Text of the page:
While the two did not have life threatening wounds, the two have been through an immense amount of duress recently: Two months ago, the couple lost their daughter two weeks after she was born. "Because of the gunfire and the siege on our town in the Daraa area, we were left with no choice but to deliver the child at home -- and the medical condition of my baby deteriorated," the woman told Israel Hayom. "All our pleading at the [Syrian] army checkpoint to go to the hospital did not help. We went back home and our daughter died there."

Eight days ago, the couple was struck with another tragedy. Their village came under attack, "artillery bombardment, gunfire, and planes bombing from above," the woman said. "In the evening my brother came and took us, my mother and two other wounded people and we tried to flee the village. During our exit from the village we were fired on by the army and my brother was killed before my eyes. We managed to escape back to the village and were treated in a field hospital. But the wounds got worse -- until my cousin took us to the border and we got into Israel for treatment," the woman said. Her brother, 19, fought with rebels trying to topple Syrian President Bashar Assad's regime.

Currently the couple remains hospitalized, both in the same room. The woman is struggling with being away from her family, but admitted that she did not expect such friendly treatment from her enemy. "We were surprised by the treatment and dedicated medical care we got in Israel," she said. "We hesitated coming to Israel, because we were taught to hate it. We were taught this is a brutal enemy state, but we learned that reality is different. People here have a conscience. Our enemy is in Syria, not in Israel. If only we could stay here."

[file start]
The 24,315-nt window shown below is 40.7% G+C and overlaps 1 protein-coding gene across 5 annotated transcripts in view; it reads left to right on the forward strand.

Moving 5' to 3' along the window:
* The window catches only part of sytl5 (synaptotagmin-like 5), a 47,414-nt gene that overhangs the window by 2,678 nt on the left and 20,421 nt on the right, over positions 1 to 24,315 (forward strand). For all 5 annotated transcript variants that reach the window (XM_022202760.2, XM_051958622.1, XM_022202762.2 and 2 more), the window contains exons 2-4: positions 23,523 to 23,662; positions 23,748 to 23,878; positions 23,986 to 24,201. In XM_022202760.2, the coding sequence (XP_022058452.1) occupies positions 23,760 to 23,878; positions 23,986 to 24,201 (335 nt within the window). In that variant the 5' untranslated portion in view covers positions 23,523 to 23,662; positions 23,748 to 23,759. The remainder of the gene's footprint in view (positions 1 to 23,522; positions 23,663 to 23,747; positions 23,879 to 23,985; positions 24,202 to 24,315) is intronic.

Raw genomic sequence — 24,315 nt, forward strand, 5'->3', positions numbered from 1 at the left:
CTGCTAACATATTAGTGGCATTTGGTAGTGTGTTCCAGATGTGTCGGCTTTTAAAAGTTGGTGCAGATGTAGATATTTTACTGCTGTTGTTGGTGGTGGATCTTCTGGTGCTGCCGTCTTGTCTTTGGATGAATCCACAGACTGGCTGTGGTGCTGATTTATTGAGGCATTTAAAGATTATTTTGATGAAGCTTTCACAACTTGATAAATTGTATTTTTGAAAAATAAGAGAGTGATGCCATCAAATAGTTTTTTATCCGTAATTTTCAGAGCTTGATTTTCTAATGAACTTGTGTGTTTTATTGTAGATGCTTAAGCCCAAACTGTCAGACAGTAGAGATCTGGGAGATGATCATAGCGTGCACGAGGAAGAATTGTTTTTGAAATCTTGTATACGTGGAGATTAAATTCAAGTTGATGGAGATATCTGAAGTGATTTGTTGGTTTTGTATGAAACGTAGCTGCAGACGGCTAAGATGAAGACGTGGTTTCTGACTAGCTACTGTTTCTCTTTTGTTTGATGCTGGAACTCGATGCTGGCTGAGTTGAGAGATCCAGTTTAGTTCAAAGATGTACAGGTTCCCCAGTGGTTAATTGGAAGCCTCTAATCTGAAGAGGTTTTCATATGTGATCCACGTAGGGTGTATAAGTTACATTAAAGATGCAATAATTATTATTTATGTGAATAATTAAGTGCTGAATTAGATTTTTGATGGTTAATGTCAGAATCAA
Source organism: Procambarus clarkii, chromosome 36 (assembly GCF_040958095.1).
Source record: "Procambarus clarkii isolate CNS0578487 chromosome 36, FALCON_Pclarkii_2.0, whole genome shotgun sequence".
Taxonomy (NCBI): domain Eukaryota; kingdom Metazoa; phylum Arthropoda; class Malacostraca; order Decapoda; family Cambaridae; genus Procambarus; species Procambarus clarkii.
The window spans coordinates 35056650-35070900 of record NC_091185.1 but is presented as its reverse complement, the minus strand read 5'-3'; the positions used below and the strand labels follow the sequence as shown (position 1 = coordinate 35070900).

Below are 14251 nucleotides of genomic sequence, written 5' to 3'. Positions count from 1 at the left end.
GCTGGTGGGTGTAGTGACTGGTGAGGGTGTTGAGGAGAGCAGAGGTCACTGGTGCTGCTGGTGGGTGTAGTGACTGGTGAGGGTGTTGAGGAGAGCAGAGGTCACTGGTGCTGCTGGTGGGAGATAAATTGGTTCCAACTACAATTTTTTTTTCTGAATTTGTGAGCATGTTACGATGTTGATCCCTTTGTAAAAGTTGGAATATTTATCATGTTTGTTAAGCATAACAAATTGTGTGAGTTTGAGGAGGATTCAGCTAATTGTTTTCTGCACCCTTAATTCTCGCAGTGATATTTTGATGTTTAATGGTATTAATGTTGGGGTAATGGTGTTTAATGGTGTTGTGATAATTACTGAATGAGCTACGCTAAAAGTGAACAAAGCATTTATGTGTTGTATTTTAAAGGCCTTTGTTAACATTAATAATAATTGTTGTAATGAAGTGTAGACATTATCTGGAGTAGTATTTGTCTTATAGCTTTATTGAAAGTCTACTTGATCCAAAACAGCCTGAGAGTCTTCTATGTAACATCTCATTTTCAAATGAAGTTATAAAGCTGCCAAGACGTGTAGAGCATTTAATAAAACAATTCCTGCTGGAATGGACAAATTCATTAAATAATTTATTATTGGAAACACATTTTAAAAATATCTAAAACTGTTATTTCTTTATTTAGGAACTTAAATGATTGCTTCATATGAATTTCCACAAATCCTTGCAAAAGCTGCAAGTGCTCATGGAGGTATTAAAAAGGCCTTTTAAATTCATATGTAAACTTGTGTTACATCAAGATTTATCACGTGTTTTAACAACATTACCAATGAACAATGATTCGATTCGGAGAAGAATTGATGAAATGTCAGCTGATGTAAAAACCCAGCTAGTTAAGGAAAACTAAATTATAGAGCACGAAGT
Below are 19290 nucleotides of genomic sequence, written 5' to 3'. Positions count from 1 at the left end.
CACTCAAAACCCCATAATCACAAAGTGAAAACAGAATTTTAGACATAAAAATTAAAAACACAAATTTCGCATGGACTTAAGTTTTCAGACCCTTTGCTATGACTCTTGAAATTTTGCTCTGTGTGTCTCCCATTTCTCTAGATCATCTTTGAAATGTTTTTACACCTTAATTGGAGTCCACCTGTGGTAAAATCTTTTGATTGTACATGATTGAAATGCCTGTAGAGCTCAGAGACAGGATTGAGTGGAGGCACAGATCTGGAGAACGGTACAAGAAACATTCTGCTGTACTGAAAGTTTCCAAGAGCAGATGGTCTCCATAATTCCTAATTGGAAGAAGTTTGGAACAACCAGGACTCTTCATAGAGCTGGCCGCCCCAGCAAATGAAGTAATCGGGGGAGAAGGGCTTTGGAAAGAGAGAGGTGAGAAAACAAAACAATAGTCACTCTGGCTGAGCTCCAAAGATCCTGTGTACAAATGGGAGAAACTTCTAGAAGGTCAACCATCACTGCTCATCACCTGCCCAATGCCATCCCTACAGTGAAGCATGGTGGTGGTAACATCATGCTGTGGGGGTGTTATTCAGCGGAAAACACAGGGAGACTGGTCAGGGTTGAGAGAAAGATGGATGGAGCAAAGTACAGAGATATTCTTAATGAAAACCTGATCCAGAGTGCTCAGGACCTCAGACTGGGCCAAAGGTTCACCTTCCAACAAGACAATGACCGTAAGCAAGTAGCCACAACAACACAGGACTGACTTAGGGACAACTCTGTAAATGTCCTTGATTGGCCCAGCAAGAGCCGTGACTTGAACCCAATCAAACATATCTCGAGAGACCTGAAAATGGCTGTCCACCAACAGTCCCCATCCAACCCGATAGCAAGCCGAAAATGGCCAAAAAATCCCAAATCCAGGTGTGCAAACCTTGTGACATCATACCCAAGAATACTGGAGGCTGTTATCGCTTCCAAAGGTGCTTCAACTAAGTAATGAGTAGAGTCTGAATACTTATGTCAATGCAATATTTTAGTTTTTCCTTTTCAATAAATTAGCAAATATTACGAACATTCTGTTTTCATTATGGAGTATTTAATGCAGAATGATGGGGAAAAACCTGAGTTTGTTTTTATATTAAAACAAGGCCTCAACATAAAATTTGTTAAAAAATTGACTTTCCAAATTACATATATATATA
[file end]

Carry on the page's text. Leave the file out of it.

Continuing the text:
Tuesday, January 21, 2014

Meryl Streep attacks Walt Disney on antisemitism and sexism

Actor highlights Disney's membership of antisemitic lobbying group during speech honouring Emma Thompson in Disney biopic Saving Mr Banks

The Guardian

Meryl StreepWhile honouring Emma Thompson at a dinner for the National Board of Review on Tuesday night, Meryl Streep made an extraordinary speech that criticised Walt Disney for being a "gender bigot" who was a member of an antisemitic lobbying organisation.

Streep, perhaps Hollywood's most respected and beloved actor, showed she is far from a cosy establishment figure as she carefully trod a line between praising Thompson and attacking Disney. The very film Thompson was being celebrated for, Saving Mr Banks, is based around Walt Disney's persuading of PL Travers to allow him to adapt Mary Poppins.

According to Variety's Ramin Setoodeh, Streep called Thompson "a beautiful artist" who is "practically a saint", and read out a self-penned poem to the actor, before launching into her criticisms of Disney. She quoted a letter he wrote to a female animator that read: "Women do not do any of the creative work in connection with preparing the cartoons for the screen, as that task is performed entirely by young men." She also noted that Disney's colleague Walter Kimball said that his boss "didn't trust women or cats."

Elsewhere at the awards, which open two months of prize-giving in the US film industry, there was recognition for Oscar favourites as well as some relative outsiders. Bruce Dern and Will Forte were commended for their performances in Nebraska, while the cast of Prisoners, including Hugh Jackman and Jake Gyllenhaal, received the ensemble prize. Spike Jonze won best director for Her, which also won best picture.